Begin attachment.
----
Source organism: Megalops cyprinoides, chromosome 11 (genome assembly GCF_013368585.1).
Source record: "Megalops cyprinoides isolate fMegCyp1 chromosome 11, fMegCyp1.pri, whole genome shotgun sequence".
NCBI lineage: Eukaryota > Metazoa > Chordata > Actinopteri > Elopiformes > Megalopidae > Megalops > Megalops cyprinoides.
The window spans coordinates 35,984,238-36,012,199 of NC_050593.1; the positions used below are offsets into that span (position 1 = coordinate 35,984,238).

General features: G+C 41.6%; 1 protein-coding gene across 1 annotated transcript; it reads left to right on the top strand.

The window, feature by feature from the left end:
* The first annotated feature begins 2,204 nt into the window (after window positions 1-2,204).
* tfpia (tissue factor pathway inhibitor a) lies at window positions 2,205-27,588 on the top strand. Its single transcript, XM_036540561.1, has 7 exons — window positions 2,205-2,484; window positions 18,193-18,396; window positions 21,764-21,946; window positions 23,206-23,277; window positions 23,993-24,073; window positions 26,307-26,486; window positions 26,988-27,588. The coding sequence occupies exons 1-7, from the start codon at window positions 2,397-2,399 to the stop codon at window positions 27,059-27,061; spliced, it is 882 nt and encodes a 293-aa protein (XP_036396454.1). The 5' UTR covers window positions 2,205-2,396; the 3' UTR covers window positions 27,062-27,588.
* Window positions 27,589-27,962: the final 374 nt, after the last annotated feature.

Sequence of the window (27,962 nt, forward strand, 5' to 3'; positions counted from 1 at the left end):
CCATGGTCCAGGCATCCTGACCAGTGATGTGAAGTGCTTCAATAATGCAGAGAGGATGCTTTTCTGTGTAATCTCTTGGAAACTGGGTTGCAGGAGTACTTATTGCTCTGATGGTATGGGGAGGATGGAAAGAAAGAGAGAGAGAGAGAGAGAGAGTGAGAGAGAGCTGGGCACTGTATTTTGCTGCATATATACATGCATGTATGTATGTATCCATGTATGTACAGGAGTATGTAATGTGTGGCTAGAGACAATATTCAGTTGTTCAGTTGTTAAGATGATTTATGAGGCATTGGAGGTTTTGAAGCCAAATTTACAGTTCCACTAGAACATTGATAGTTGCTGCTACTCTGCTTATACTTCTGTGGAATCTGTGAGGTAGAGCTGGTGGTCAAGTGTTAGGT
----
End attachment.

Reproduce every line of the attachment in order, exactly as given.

Source organism: Megalops cyprinoides, chromosome 11 (genome assembly GCF_013368585.1).
Source record: "Megalops cyprinoides isolate fMegCyp1 chromosome 11, fMegCyp1.pri, whole genome shotgun sequence".
NCBI lineage: Eukaryota > Metazoa > Chordata > Actinopteri > Elopiformes > Megalopidae > Megalops > Megalops cyprinoides.
The window spans coordinates 35,984,238-36,012,199 of NC_050593.1; the positions used below are offsets into that span (position 1 = coordinate 35,984,238).

General features: G+C 41.6%; 1 protein-coding gene across 1 annotated transcript; it reads left to right on the top strand.

The window, feature by feature from the left end:
* The first annotated feature begins 2,204 nt into the window (after window positions 1-2,204).
* tfpia (tissue factor pathway inhibitor a) lies at window positions 2,205-27,588 on the top strand. Its single transcript, XM_036540561.1, has 7 exons — window positions 2,205-2,484; window positions 18,193-18,396; window positions 21,764-21,946; window positions 23,206-23,277; window positions 23,993-24,073; window positions 26,307-26,486; window positions 26,988-27,588. The coding sequence occupies exons 1-7, from the start codon at window positions 2,397-2,399 to the stop codon at window positions 27,059-27,061; spliced, it is 882 nt and encodes a 293-aa protein (XP_036396454.1). The 5' UTR covers window positions 2,205-2,396; the 3' UTR covers window positions 27,062-27,588.
* Window positions 27,589-27,962: the final 374 nt, after the last annotated feature.

Sequence of the window (27,962 nt, forward strand, 5' to 3'; positions counted from 1 at the left end):
CCATGGTCCAGGCATCCTGACCAGTGATGTGAAGTGCTTCAATAATGCAGAGAGGATGCTTTTCTGTGTAATCTCTTGGAAACTGGGTTGCAGGAGTACTTATTGCTCTGATGGTATGGGGAGGATGGAAAGAAAGAGAGAGAGAGAGAGAGAGAGTGAGAGAGAGCTGGGCACTGTATTTTGCTGCATATATACATGCATGTATGTATGTATCCATGTATGTACAGGAGTATGTAATGTGTGGCTAGAGACAATATTCAGTTGTTCAGTTGTTAAGATGATTTATGAGGCATTGGAGGTTTTGAAGCCAAATTTACAGTTCCACTAGAACATTGATAGTTGCTGCTACTCTGCTTATACTTCTGTGGAATCTGTGAGGTAGAGCTGGTGGTCAAGTGTTAGGT